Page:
deliberation – logic and collaboration

let me tell you about a real winner of an experience i had last week.  it left amanda in tears and me fuming.  a real example of how our school is founded on the tenets of fairness and equality (no nepotism here, no sir), open debate and respect for others’ opinions (not a dictatorship, surely), common sense, benefit of the doubt, and transparency in governance (no suspiciously worded rules or inexplicable decisions made, not in our school).

let’s backtrack though.  after the exams of the last term of the year, students’ grades are computed and a decision must be made as to who will be promoted to the next grade or forced to redo the year.  because students remain with their class much like we did in elementary school, they cannot redo just one or two courses – it’s all or nothing.  teachers grade rather harshly and the top students will have high 60s or low 70s max.  for example, in senior 5 accounting, only two students out of 52 passed math this year (50% is passing).  it’s also normal for students to miss a significant amount of class time due to illness of lack of school fees, which then affects their grades.

so.  after third term exams, the top students are promoted, the bottom are held back, and those in the middle (with overall average between 45% and 65% are oh-so-kindly given the chance to take ‘second session’ exams for the courses they failed.  last week was second session.  some of these exams were only four or five questions.  some teachers passed everyone, some passed no one.  a student’s future riding on the whims of a grumpy teacher or how much sleep they got the night before.

last thursday morning all the teachers and the director met, with the results of second session, for ‘deliberation’.  first of all we tried to set a criteria (gong show of discussion going round in circles, never recorded, never followed).  here’s where things get complicated.  try to stay with me.  apparently, second session nullifies all grades from the year.  if a student got 48% for the year, and 3% on the second session exam, all that is considered is the 3%.  fairness and benefit of the doubt, no doubt.  furthermore, even the courses they passed the first time are no longer considered.  for example, if student A failed two courses in the year and passed only one of the second session exams, that’s one out of two, or one-half.  If student B failed eight courses in the year and passed four of the second session exams, that’s four out of eight, which reduces to one-half.  therefore, these two students are the same.  (clearly. silly english teacher. let me show you the math.)  if that weren’t absurd enough for you, when student C has failed eight courses in the year then passed five second session exams, student C has now done better than student A (5/8 is more than 1/2 – shall i show you the math?).  never mind that student C still has more failures than student A or that student A has a better overall average.  student C passes, student A fails.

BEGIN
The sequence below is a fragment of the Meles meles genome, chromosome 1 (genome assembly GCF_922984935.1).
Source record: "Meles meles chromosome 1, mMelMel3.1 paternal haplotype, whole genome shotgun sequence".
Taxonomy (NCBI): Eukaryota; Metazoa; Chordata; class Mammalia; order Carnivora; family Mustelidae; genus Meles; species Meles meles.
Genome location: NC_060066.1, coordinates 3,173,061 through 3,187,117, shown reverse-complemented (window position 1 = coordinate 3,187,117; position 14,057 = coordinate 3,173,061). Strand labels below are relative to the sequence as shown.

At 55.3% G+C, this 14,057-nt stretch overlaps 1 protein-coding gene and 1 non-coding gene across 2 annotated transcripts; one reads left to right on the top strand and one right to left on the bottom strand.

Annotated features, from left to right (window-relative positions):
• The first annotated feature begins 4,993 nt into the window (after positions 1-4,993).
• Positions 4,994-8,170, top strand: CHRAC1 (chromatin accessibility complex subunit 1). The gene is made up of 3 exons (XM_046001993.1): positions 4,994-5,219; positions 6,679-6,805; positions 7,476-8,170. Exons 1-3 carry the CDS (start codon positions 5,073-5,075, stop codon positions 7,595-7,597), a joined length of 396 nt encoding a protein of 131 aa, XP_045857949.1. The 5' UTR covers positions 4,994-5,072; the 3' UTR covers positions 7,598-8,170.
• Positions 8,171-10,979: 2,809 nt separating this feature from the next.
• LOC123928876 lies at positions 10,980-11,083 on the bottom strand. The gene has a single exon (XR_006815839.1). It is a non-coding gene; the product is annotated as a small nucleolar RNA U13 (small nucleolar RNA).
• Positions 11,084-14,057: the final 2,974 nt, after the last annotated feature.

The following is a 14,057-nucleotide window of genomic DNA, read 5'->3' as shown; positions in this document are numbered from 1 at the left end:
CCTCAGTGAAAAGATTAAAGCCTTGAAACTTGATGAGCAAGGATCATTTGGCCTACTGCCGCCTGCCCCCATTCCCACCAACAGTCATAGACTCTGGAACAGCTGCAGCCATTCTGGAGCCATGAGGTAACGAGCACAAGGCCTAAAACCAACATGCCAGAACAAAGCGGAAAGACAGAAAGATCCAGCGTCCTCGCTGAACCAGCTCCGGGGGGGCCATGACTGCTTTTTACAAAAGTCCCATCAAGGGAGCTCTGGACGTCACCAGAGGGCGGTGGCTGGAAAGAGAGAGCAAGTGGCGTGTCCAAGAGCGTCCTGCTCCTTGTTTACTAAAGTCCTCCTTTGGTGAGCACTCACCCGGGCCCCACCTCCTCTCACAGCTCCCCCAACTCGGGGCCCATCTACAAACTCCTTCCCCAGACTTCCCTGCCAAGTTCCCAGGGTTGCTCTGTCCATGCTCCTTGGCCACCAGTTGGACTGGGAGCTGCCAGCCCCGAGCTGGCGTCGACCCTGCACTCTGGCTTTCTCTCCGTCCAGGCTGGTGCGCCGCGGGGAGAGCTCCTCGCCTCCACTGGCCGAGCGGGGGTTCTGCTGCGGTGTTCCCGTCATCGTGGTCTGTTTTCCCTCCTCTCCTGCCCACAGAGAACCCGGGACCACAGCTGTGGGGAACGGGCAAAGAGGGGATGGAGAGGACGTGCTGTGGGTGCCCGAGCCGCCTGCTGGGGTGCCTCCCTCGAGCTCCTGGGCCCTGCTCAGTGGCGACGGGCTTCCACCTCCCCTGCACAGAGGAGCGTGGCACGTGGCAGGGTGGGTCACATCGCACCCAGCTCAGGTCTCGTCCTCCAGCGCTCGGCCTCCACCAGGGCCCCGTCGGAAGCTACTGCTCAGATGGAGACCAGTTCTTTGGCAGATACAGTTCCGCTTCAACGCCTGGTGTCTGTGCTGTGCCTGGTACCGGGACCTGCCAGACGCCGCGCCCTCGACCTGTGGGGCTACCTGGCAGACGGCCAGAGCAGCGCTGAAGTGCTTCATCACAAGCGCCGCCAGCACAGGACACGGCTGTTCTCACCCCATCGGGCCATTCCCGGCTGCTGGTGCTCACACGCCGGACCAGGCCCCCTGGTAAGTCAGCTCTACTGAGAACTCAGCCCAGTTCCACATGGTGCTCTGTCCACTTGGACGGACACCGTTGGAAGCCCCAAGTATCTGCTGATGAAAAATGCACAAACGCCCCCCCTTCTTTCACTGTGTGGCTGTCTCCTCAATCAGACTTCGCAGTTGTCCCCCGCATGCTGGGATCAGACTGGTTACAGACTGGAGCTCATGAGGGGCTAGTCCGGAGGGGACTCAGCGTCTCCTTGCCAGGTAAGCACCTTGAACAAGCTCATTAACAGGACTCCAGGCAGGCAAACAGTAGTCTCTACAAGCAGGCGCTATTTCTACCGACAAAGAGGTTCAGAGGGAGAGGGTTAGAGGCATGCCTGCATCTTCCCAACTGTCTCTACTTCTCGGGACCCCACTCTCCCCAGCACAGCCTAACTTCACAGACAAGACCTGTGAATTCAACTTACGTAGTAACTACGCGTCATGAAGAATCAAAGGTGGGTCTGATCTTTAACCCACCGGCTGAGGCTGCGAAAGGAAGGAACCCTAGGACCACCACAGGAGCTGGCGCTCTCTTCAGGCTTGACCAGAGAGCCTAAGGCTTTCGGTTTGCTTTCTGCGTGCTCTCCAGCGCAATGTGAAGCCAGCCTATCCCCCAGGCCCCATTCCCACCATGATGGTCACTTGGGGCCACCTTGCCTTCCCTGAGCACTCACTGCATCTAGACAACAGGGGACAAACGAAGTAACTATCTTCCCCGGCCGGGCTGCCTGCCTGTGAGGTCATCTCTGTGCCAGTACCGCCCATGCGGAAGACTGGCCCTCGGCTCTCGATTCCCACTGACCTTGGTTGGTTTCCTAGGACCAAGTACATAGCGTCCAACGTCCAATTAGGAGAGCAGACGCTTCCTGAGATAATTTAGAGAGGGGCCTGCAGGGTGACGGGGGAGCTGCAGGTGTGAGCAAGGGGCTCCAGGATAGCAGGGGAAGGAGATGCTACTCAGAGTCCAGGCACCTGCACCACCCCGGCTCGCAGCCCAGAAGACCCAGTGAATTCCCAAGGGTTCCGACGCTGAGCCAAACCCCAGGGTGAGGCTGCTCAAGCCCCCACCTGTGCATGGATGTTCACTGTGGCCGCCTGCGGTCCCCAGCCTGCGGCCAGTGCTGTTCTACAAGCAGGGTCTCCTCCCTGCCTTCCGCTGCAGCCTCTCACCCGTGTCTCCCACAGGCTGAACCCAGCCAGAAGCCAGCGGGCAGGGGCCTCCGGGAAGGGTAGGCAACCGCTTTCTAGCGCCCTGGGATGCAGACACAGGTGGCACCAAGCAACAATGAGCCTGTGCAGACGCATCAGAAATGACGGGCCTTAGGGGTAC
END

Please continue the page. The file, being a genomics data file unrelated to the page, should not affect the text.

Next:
at this point in his speech (oops – ‘discussion’), the director very diplomatically asked if any teachers wanted to contribute their thoughts on the ‘criteria’ for promotion.  i very diplomatically tried to point out the flaws in his logic.  he actually laughed at me, as did a few other teachers.  silly white girl.  i know your rules are different in your country, but in our country 5/8 is more than 1/2.  tsk tsk.  mazungu thought 1/2 was more than 5/8.  ha ha.  you – math teacher – you show her the math.

‘deliberation’ then proceeded as follows.  the class teacher read out the results of each student’s second session exams and the director nodded his head in the direction of either the pass or fail pile.  king of musha.  kill this one, let that one live.  all with a nudge of the head.

the next day the students got their report cards.  student A came up to me in tears.  but teacher.  i got 62% for the year.  i’m 17th in my class.  now i have to redo it.  i don’t understand.  i don’t have the money to pay for an extra year.

the director heard cases for the rest of the day.  amanda and i tried to plead as many cases as we could.  we then began noticing that children of the director’s friends were having their decisions reversed.  student D, with an overall average of 47%, who had only passed three out of seven second session exams (3/7 is definitely not bigger than 1/2) was promoted to the next grade.  explain that one.

so yes.  fuming.  stomping.  pulling hair.  nothing to be done really.  all attempts at logical argument batted down easily.  the first failure of this magnitude.

~ by aliciawolcott on November 2, 2007.

2 Responses to “deliberation – logic and collaboration”

  1. I’ve been in read only mode for a long time on your blog. I love reading your experiences, and even more, looking at your pictures.

    Yep, it’s hard to be non judging, open to other cultures, other ways to do things, and at the same time to try to point constructively to the things that could be better.

    When I was in Rwanda, I found very hard to write about the “problems” I saw there. Thank you for doing better than me and letting us know the good (and there is a lot of it as well) and the bad.

  2. […] actually, the benefits to the poor kids in Rwanda who can barely afford school fees to me are only half of it. Just go have a look at the crank-powered laptop’s tech specs: […]

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